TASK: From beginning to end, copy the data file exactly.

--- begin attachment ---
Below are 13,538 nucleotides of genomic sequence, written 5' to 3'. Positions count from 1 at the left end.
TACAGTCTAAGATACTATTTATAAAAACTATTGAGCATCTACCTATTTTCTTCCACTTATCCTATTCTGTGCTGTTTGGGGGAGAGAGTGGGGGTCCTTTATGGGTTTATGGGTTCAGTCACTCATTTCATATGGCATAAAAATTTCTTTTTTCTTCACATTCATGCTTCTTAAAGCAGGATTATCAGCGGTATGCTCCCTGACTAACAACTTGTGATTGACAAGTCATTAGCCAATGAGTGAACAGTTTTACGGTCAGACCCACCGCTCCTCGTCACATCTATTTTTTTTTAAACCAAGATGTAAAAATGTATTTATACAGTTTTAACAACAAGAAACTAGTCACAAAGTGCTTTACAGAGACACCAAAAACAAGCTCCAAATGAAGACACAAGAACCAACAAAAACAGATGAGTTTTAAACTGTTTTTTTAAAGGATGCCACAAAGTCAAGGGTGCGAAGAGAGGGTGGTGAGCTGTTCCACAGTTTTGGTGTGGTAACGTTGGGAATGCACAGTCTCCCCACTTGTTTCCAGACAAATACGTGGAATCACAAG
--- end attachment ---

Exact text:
Below are 13,538 nucleotides of genomic sequence, written 5' to 3'. Positions count from 1 at the left end.
TACAGTCTAAGATACTATTTATAAAAACTATTGAGCATCTACCTATTTTCTTCCACTTATCCTATTCTGTGCTGTTTGGGGGAGAGAGTGGGGGTCCTTTATGGGTTTATGGGTTCAGTCACTCATTTCATATGGCATAAAAATTTCTTTTTTCTTCACATTCATGCTTCTTAAAGCAGGATTATCAGCGGTATGCTCCCTGACTAACAACTTGTGATTGACAAGTCATTAGCCAATGAGTGAACAGTTTTACGGTCAGACCCACCGCTCCTCGTCACATCTATTTTTTTTTAAACCAAGATGTAAAAATGTATTTATACAGTTTTAACAACAAGAAACTAGTCACAAAGTGCTTTACAGAGACACCAAAAACAAGCTCCAAATGAAGACACAAGAACCAACAAAAACAGATGAGTTTTAAACTGTTTTTTTAAAGGATGCCACAAAGTCAAGGGTGCGAAGAGAGGGTGGTGAGCTGTTCCACAGTTTTGGTGTGGTAACGTTGGGAATGCACAGTCTCCCCACTTGTTTCCAGACAAATACGTGGAATCACAAG